-- Photo By Michael Patrick |The Ledger

Two days before Christmas in 2009, her bank was robbed. The robber was later captured in the Sevierville area and served time for hitting up a string of branches. “People think that experience is what prompted me to take the LSAT (Law School Admission Test), but I’d already taken it,” she says. “The two are not related, but I sure was glad to know that I was on the way out once that happened.”

Johnson chose to attend the Florida Coastal School of Law in Jacksonville, Florida, to connect with her mom’s side of the family there. (Her mother Susan Benner is a retired dean of the UT College of Education, Health and Human Sciences.) The timing wasn’t ideal. “There were more people in law school than there were decent-paying lawyer positions out there,” she says. “There was a bubble. But I did it anyway.”

Bicycle commuting in Florida was far different from it had been in D.C. “Jacksonville is geographically the largest city in the United States,” she points out. “It is spread out to kingdom come and it’s not easy to get around.”

Fortunately, the law school was only a couple of miles from where she lived. “I made it work, but it was a wake-up call, having to ride my bike with my laptop on my back to take my second-year law school final exams. It was a taste of what it’s like to have to live your life like that. And it lit a fire in me to figure out how to help people and make their lives easier if that’s their main mode of transit.”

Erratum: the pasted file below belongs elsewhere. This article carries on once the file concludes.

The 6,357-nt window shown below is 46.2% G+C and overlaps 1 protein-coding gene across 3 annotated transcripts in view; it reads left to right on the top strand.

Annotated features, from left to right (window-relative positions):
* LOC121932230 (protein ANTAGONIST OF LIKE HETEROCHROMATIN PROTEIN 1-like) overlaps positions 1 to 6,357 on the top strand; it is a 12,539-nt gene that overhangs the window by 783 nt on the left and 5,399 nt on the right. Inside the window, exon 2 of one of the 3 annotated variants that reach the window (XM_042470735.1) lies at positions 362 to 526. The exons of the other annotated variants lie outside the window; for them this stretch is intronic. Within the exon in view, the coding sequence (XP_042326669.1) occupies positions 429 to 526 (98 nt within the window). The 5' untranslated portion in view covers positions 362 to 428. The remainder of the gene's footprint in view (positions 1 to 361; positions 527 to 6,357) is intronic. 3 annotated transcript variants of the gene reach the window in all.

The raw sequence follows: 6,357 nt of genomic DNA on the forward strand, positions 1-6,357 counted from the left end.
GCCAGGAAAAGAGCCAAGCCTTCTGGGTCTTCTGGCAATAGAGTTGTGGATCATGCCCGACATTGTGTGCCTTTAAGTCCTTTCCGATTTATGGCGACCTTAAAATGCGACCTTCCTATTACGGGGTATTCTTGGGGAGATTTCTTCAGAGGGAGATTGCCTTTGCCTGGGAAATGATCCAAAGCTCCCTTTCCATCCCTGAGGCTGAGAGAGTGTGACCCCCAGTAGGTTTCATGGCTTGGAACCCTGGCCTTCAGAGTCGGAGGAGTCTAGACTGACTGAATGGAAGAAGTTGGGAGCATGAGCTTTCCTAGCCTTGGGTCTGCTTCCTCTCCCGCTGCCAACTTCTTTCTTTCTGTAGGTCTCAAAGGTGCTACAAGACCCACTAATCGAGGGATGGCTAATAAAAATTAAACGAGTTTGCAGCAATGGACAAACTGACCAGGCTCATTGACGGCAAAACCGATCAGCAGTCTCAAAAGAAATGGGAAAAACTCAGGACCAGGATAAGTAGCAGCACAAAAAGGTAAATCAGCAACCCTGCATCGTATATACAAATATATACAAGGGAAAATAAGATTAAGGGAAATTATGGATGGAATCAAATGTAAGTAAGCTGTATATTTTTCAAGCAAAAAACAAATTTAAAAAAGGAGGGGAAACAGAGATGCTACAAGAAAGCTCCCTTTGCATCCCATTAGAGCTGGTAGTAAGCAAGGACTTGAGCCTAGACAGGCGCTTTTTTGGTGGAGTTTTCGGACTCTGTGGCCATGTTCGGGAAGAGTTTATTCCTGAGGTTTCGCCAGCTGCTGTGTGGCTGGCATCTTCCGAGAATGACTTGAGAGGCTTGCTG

So she set out to learn everything she could about cycling policies just as President Barrack Obama’s Transportation Equity Act was coming to fruition. She also served briefly in the local public defender’s office, handling all types of cases.

In her final semester, Johnson focused a class research project on bike infrastructure in an effort to find out why some roads have bike lanes and others don’t. “I quickly learned that lawyers don’t play a large role in that,” she says. “That’s traffic engineers.”

Johnson had planned to stay and practice law in Florida. But after her grandfather died, she moved back home to Knoxville to help her parents care for her ailing grandmother. That summer, while waiting for the results of her bar exam and lunching with her dad’s attorney friends, “poking around, trying to get a job,” Johnson attended community meetings prompted by several recent bicycle crash incidents, including a hit-and-run in which a motorist forced a biker off the road and into a ditch on Hardin Valley Road.

Most accidents involving bicycles and cars are due to distracted driving, Amy Johnson says, those road rage often plays a role.

-- Photo By Michael Patrick |The Ledger

Launching a small solo practice in 2012, Johnson handled mostly indigent defense cases appointed by the court. The same year, she helped create the nonprofit Bike Walk Knoxville, an offshoot of the larger Bike Walk Tennessee, which works to protect cyclists and pedestrians and expand safe avenues for them. She then served as its first president and legal liaison.